We so desperately need a new political party -- perhaps better, we need to TAKE BACK the Democratic Party from the Neolib Corporatists. The latter will be difficult since they do have the Big Money donors....

Jun. 16 2011 11:24 AM
Amy from Manhattan

Why did it take listeners to bring up the fact that the NJ gov't. has illegally failed to make its contributions to the public employee pension funds for >10 years? I would expect Brian's guests to bring something like this up w/out needing to be prompted.

Jun. 16 2011 10:43 AM
Liam from East Elmhurst Joisey

Trashy trash going on in New Jersey.
Are you fom Joisey???
I'm fom Joisey!
((giggle))

If Cuomo plays it right, we could get all their talent.

Jun. 16 2011 10:31 AM
Rusty-Dab

A proposal: Let state gov'ts unilaterally adjust all the contracts they have with corporations and private businesses to lower the payments they must make. And, when businesses complain that the states are violating contract agreements, we say to them "Don't you get it? Everyone has to sacrifice."

Jun. 16 2011 10:29 AM
Sharrona from Nassau

This shared sacrifice line is old. I guess they have had no complaints as property taxes have been ballooning year after year to pay for these union members. I make under 50k per year so I do not qualify as a millionaire, obviously, but I think its time to start reforming benefits and pay for public employees now. In this climate if these employees were at will, the jobs would be filled at half of what they are paying now, It shows something is incredibly wrong. Taxpayers cannot and will not pay more.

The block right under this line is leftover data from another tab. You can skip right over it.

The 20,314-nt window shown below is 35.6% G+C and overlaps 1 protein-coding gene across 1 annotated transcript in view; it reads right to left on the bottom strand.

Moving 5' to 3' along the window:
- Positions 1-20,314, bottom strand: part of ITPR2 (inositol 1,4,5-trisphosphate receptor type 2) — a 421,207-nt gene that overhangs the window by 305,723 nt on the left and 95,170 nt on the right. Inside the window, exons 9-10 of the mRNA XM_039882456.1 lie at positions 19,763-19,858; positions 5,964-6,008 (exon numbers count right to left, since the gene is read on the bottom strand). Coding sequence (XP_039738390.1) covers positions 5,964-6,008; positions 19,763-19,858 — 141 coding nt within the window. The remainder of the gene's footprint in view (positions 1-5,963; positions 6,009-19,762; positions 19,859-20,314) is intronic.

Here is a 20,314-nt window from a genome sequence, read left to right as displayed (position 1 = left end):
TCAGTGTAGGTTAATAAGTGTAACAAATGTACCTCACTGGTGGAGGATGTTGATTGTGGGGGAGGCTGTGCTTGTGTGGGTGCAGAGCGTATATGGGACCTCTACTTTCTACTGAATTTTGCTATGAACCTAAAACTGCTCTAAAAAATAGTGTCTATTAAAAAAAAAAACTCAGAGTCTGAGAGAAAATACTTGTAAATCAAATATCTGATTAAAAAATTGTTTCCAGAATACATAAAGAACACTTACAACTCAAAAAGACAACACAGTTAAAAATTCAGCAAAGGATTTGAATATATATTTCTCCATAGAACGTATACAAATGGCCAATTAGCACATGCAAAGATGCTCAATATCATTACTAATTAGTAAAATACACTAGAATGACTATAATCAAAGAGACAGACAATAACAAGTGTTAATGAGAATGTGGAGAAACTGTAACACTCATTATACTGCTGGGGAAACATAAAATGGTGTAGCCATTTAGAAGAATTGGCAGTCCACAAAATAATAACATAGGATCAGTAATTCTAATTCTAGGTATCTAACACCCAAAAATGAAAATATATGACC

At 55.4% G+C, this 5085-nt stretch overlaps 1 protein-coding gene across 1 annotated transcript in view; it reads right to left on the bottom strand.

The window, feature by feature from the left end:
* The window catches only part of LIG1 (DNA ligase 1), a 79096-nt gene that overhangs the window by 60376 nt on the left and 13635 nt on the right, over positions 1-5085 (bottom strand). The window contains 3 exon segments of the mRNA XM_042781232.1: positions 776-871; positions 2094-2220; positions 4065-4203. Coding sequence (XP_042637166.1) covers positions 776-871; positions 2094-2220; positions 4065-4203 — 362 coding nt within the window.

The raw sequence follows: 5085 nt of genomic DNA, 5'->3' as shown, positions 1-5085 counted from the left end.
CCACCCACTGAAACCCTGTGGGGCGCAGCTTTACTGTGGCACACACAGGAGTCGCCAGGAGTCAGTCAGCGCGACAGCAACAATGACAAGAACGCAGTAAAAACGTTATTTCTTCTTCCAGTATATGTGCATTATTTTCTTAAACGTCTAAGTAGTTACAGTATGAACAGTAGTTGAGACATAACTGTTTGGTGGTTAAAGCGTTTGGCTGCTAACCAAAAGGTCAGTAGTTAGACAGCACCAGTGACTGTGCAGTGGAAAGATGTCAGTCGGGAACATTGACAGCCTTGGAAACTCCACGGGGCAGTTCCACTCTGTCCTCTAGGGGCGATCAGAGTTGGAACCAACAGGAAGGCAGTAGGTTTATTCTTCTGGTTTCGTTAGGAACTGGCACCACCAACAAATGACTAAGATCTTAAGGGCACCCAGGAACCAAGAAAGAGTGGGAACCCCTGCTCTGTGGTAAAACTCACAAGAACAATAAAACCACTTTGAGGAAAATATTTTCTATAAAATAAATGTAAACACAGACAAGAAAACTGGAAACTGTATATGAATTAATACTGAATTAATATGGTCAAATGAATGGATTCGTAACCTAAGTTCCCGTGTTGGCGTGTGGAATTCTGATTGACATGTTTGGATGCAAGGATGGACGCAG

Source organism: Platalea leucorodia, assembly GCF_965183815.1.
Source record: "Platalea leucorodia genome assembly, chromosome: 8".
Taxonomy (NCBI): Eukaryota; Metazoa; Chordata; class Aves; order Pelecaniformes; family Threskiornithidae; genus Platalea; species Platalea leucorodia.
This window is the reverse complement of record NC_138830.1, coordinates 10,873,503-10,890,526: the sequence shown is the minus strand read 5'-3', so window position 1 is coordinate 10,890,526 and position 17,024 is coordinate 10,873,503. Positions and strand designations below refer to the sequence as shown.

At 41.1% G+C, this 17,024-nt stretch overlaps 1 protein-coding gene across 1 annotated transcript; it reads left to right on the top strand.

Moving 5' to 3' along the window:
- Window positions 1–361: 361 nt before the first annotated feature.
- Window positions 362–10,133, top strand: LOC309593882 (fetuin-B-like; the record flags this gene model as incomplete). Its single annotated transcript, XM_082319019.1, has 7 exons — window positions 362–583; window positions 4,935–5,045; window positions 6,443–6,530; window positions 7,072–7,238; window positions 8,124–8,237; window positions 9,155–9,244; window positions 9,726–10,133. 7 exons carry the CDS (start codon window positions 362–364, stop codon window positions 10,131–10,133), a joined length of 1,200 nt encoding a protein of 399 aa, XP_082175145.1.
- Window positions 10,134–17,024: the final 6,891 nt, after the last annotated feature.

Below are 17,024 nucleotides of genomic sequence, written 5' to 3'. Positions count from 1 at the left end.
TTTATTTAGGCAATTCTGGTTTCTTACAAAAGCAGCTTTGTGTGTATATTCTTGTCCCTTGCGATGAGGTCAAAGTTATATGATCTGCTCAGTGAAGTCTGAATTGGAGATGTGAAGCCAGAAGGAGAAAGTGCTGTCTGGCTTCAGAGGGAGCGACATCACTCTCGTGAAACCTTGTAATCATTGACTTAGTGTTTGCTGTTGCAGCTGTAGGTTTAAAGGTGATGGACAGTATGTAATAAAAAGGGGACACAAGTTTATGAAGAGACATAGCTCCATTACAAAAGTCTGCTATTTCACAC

Jun. 16 2011 10:28 AM
jawbone

BTW, the reason the pension funds are in trouble in NJ is that the political leaders did not make the necessary payments into the pension funds.

It's sort of like Bush-Cheney raiding the Social Security Trust Fund to make it look as if all those tax cuts for the very wealthy were "affordable."

Now we see not only Republicans but also Democrats of the Corporatist bent, with Obama being one of those, spouting the Republican talking points and agreeing that, hey, the money's been used, so let's go after Social Security, first future retirees and, I'll bet, soon those Greedy Geezers getting SocSec.

Reminder: Beginning in the mid-80's, Tip O'Neill and Ronald Reagan made one of those Grand Bargains (which somehow turn out to be grand for the wealthy and not so grand for the little people) and we all began to pay more toward our SocSec, "paying forward" to fill the trust fund so that the Baby Boom bulge would be covered.

That's the money Bush/Cheney gave to the Uberwealthy.

How do you like them apples, citizens???

And, now NJ Dems are laying down for the Republican Austerians and Uberwealthy fluffers.

Why should anyone vote for these jokers?

We need a party which represents the real needs of real people, those who are not Uberwealthy.

Jun. 16 2011 10:27 AM
Louise Berenson from UWS

Do NJ public employees participate in Social Security?
This is also a pension system which both employer and employee participate, and should not be ignored when discussing retirement.